Global Market Viewpoints: Second Quarter 2019Submitted by Castlebar Asset Management on July 25th, 2019
The momentum for the first three months of the year carried over into this quarter. Stocks largely brushed off the growing list of concerns to have their best first half of the year since 1998. Global stocks have not reached all-time highs like their US peers, but are only 6% from previous highs. The return of central bank stimulus served as a spark for the markets. Central bankers around the world pledged to become more accommodative through interest rate cuts or new asset purchases in response to slowing economic data. The US Dollar weakened during the quarter against most currencies, which helped your portfolio’s performance.
Stocks in Europe rallied despite a list of concerns that arose in the quarter. Investors bought stocks as interest rates headed lower. Europe is ground zero for negative interest rates. In June, the 10 year German government bond reached a record negative yield of 0.32%. When bonds have a negative yield it is a signal that there is low inflation and it is forecasting the ECB is likely to step in and help stimulate the economy. Low to negative rates are being seen across corporate and other riskier credits in Europe as well. Portugal, which was one of the problem children in Europe just a few years ago, is seeing their 10 year bonds yielding around 0.5%. The case for stocks is interesting but the growing list of concerns is leaving us neutral for the time being. Valuations are below historical average levels but not enough of a bargain to cause us to be more aggressive. The tail risk for European equities is rising with slowing economic data, trade war uncertainty and political risks.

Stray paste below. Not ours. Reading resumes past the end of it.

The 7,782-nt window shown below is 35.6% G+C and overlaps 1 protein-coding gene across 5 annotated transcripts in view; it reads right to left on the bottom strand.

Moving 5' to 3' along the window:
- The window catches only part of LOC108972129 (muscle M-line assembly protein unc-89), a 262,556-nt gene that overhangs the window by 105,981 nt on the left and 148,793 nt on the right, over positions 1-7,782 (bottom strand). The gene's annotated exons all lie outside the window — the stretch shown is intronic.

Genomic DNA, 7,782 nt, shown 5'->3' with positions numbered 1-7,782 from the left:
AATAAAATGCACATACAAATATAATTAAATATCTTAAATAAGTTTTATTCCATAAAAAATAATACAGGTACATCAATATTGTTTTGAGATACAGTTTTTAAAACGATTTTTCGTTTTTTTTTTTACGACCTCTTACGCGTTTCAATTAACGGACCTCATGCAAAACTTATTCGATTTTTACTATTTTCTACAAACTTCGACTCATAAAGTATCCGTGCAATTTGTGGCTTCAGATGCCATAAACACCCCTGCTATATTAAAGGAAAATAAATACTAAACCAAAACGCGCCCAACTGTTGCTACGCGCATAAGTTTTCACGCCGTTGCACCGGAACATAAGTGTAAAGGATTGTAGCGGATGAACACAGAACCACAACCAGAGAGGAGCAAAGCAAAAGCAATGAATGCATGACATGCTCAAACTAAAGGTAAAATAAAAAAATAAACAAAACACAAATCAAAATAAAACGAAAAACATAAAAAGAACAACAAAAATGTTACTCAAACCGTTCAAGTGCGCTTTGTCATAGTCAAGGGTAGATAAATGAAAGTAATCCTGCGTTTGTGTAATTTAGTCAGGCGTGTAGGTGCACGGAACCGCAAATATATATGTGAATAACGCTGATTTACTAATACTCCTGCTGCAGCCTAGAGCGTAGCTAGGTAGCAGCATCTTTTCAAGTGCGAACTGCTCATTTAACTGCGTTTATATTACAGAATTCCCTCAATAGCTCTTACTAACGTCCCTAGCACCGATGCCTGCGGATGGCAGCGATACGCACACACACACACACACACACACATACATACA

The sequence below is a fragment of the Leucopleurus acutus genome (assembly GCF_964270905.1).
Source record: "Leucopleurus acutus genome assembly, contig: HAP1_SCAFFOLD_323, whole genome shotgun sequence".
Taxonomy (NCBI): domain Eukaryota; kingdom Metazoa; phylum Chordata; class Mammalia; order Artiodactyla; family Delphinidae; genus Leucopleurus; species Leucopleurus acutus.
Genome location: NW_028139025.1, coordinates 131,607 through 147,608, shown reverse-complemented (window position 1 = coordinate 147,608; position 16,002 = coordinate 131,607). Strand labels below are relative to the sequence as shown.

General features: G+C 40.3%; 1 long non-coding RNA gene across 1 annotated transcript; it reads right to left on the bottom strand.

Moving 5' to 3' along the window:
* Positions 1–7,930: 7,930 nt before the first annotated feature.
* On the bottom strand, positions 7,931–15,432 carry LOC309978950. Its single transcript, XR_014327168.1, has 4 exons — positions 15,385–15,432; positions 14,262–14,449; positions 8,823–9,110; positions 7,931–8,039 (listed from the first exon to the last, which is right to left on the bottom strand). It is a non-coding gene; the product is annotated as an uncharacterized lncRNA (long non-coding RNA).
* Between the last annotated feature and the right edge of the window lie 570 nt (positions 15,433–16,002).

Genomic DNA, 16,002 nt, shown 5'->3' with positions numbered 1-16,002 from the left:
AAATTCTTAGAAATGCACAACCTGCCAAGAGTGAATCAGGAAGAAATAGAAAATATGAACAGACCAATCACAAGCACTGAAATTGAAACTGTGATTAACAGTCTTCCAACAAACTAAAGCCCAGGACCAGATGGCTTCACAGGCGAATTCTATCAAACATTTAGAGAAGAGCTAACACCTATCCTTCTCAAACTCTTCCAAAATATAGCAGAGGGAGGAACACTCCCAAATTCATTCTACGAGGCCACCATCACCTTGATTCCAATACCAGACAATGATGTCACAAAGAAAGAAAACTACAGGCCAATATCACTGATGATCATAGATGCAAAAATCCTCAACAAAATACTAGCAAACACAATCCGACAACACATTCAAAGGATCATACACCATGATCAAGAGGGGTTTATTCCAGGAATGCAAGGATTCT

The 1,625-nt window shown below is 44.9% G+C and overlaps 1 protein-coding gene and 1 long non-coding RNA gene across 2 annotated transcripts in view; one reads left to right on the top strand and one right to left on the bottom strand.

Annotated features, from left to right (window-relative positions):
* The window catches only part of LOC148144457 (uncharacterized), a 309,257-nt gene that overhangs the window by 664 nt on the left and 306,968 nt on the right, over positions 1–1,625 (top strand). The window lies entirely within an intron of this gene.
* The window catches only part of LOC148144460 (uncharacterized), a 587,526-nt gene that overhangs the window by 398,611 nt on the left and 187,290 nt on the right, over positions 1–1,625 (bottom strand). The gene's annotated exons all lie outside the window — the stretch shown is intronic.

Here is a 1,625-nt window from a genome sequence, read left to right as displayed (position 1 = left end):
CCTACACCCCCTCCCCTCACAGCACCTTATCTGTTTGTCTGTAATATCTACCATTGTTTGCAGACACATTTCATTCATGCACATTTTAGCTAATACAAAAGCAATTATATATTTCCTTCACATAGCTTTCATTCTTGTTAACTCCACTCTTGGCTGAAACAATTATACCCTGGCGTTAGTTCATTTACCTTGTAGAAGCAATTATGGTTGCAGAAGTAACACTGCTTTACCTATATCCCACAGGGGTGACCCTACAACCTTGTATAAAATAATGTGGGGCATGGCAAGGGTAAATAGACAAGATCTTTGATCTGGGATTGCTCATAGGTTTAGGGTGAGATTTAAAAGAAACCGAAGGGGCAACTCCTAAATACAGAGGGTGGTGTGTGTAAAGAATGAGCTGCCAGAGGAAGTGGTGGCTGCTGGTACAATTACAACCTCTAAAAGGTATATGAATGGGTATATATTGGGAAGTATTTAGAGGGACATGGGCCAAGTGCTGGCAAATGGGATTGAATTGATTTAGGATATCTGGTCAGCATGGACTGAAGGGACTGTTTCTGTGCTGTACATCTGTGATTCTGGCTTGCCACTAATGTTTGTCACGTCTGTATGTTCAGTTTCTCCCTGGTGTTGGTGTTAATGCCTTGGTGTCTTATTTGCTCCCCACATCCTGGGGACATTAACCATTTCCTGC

The largest political risk remains BREXIT. Three years after the UK votes to leave the EU we are still sorting out how exactly the UK will break away. There is a final deadline set for Halloween but a “final” deadline has been moved several times before. The risks have increased of a hard BREXIT since our last Viewpoints. Theresa May stepped down as Prime Minister and former London mayor Boris Johnson is the front runner to succeed her. Johnson has been a proponent of BREXIT and has not ruled out a hard exit for the UK. Since the BREXIT vote in June of 2016 the UK stock market has underperformed the US market by 34% and the British Pound has lost 14% against the US Dollar.
Stocks in Japan have lagged behind other global markets this quarter. The US-China trade war has weighed on the Japanese market as a slowdown in China has hurt some export-oriented businesses in Japan. The Japanese market remains the cheapest of developed markets on both Price to Book and Price to Earnings measures. This has us somewhat optimistic there could be a catch-up trade in Japan. If there is a resolution to the trade war we expect to see Japanese stocks close the gap between their performance and its peers. If a trade war persists we expect Japanese shares to lag. Japan is more focused on cyclical businesses than other markets. The two percent increase to the consumption tax is still set to move forward this October. While this usually causes some market volatility, a positive is Prime Minister Abe has said this is the last increase for the next decade.
Canada, Australia & Asia
Canadian stocks have been the top performing market this year as Canada has largely been insulated from the global trade war. Growth has slowed as there have been cuts to oil output. Concerns over an overheated housing market continue to loom over any discussion of the Canadian market. The Australian stock market was the best performing market this quarter. Aussie stocks have benefited from strong iron ore prices which lifted valuations across the entire sector. Elections saw a pro-business candidate win which also helped support stocks this quarter.
The currency markets remained relatively quiet this quarter. The US Dollar weakened against most currencies except the British Pound. The US Dollar may continue to slide as the Federal Reserve looks ready to cut interest rates. Rate cuts tend to weaken the US Dollar by making it less attractive to yield-seeking investors.
Disclaimer: The opinions voiced in this material are for general information only and are not intended to provide specific advice or recommendations for any individual. To determine which investment(s) may be appropriate for you, consult your financial advisor prior to investing. All performance referenced is historical and is no guarantee of future results.